ISS News: December 2007 Archives

Editor's note: After several months of making the daily ISS On Orbit Status Reports available to the public on its HQ website, NASA has now decided (so it would seem) that these reports are not going to be available. When you visit this link which once provided these reports you now get this message "Attention! You have requested information which can be accessed only from a NASA facility..."

Editor's Update: I just got a call from NASA PAO. Apparently there was a server issue that blocked access inside NASA as well. NASA IT folks have restored access.

Russia sees end of road for space tourism, AFP

"Space tourists may have to seek alternative transport after 2009 due to a lack of room on the Russian capsule serving the International Space Station, Russia's space agency chief said Thursday. "It has to do with international agreements that stipulate that from 2009 the (ISS) crew must be made up of six people if Japanese and European scientific modules are launched," said Roskosmos chief Anatoly Perminov."

Reader note: "You seem to get answers... So... With all of the recent interest in COTS and NASA's attempt at commercialization, why is it that at JSC, they don't even have a website linked to the main JSC organization chart??

QA - Commercial Crew & Cargo Program Office [No website]

Furthermore, here's the list of personnel in QA at JSC.[below] In my opinion, that's not a whole lot of folks dedicated to the pursuit of commercialization."

More COTS News

Space Florida to assist PlanetSpace with NASA bid, Orlando Business Journal

"Space Florida has agreed to assist PlanetSpace in its efforts to develop an orbital launch facility at Cape Canaveral. The facility, which could provide up to 346 new jobs, is part of PlanetSpace's attempt to develop commercial orbital transportation services as part of a request for proposals issued by NASA. The project would include manufacturing, training and research and development facilities expected to generate an economic impact of $313 million annually to the state."

SpaceX Moves Ahead With COTS

SpaceX Successfully Completes NASA Systems Requirements Review for Dragon Spacecraft Demonstration to Berth at International Space Station (with video animation)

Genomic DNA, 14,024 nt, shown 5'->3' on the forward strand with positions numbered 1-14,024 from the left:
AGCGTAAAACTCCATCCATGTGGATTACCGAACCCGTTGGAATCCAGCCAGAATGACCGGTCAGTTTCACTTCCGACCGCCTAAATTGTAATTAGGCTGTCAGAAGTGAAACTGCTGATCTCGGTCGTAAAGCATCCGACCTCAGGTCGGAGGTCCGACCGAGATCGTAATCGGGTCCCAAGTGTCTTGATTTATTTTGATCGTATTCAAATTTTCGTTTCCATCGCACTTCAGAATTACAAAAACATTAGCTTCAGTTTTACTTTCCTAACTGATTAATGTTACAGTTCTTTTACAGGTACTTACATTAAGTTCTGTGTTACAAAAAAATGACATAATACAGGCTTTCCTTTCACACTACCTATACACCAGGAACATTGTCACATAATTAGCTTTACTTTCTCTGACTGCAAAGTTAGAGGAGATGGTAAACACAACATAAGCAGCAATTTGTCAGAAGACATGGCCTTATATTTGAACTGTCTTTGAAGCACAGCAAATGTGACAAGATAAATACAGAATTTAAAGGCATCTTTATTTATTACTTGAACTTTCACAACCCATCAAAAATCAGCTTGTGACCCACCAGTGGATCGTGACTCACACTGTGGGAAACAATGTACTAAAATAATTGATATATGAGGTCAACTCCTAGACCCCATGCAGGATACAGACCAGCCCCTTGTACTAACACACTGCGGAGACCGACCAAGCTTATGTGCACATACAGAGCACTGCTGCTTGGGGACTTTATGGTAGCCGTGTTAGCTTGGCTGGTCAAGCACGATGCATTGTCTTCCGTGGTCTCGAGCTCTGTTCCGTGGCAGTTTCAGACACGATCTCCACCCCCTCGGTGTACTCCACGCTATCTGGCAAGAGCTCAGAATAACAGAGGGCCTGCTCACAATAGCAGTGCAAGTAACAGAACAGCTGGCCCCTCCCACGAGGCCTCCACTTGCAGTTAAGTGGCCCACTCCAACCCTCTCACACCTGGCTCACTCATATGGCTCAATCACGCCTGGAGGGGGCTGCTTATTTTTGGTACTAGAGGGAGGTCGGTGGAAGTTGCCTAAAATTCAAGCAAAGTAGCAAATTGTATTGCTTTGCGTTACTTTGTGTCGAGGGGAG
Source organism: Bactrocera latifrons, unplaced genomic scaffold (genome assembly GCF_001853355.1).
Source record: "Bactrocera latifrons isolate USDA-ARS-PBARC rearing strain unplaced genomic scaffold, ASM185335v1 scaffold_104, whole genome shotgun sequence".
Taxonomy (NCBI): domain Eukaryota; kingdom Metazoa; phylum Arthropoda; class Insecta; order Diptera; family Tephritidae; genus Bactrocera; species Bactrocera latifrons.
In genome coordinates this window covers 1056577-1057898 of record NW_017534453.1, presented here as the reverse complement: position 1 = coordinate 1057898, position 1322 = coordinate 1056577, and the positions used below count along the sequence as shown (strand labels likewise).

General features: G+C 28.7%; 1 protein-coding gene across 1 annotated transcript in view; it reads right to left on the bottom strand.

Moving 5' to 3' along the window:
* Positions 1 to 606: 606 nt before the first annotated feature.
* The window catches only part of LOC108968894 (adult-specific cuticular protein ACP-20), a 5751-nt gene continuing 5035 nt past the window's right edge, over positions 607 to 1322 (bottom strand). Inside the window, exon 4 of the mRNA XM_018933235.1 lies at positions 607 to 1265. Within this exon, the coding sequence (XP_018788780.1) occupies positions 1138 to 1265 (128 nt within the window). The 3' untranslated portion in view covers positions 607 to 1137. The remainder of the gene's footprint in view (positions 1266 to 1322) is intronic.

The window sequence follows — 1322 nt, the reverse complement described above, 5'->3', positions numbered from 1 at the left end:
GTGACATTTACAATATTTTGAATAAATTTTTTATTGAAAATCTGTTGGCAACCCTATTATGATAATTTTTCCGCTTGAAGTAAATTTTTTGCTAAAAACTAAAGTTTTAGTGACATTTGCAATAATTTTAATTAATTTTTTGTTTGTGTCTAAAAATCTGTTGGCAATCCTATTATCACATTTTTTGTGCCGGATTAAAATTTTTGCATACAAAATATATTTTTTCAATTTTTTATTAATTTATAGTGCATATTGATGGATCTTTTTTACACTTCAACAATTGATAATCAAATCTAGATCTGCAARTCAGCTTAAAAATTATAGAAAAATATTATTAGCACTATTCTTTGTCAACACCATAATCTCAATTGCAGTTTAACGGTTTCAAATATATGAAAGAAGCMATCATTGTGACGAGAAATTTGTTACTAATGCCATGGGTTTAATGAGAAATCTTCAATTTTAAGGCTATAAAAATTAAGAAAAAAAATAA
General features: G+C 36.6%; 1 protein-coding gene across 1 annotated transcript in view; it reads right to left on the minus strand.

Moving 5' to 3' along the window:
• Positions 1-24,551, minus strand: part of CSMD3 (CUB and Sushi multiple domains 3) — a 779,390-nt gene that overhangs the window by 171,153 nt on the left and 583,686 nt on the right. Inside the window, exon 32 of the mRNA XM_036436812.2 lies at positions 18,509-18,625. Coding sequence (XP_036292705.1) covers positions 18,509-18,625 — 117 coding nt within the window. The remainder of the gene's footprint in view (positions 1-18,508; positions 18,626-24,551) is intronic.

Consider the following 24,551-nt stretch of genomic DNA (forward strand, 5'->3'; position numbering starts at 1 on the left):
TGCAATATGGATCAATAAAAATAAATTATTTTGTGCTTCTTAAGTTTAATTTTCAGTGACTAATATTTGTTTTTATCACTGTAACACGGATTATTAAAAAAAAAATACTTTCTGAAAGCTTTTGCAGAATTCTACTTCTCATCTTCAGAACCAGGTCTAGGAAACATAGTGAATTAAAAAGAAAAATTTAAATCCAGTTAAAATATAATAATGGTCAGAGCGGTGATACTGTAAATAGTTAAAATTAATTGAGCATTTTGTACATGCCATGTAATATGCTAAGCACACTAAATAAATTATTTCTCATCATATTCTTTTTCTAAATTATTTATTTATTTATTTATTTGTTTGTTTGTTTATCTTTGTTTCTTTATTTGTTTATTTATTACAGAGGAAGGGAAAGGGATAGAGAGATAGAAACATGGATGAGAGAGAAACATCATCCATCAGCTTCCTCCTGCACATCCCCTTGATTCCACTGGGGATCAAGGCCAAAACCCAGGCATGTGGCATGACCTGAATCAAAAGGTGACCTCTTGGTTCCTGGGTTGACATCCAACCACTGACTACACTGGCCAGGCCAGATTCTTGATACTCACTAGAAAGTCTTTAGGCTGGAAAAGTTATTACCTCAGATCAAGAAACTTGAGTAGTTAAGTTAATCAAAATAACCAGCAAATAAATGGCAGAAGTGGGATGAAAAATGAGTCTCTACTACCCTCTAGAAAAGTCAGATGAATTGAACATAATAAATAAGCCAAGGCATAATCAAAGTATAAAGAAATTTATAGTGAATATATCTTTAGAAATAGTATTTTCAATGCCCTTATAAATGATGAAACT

"Under COTS, SpaceX will conduct three Falcon 9 / Dragon flights, demonstrating the ability to approach, berth, and ultimately deliver cargo to the $100 billion International Space Station (ISS), and return cargo to Earth. On this third demonstration, the Dragon spacecraft will approach the ISS and hold its position nearby. Then, according to the SpaceX plan, a robotic arm on the station will capture Dragon and guide it to a berthing port on the Harmony module."

Joint Explanatory Statement to Accompany Consolidated Appropriations Amendment Division B--Commerce, Justice, Science

"The amended bill provides $160,000,000 for the Commercial Orbital Transportation Services (COTS) program, which is intended to demonstrate private sector technologies that could potentially resupply the International Space Station in the future. However, the Appropriations Committees note that one of the two COTS contracts is currently in dispute, and are concerned by NASA's recent decision to re-compete the disputed contract before all challenges have been resolved. In doing so, NASA could potentially create a liability to fund three proposals instead of two as originally envisioned, increasing the costs of this program to the taxpayers. Therefore, NASA is directed not to select a new contractor until all challenges are decided. Further, the Government Accountability Office (GAO) is directed to perform a full review of COTS program expenditures and management."

Editor's note: There is a press conference underway right now from NASA JSC regarding Expedition 16. A few minutes ago I heard several instances of NASAese - i.e. NASA people taking simple sentences and reformatting them so as to make them quasi-cryptic to people outside the agency. As is usually the case, several nouns and verbs were injured in the process.

Kirk Shireman (speaking NASAese): "... we will deconflict these two ..."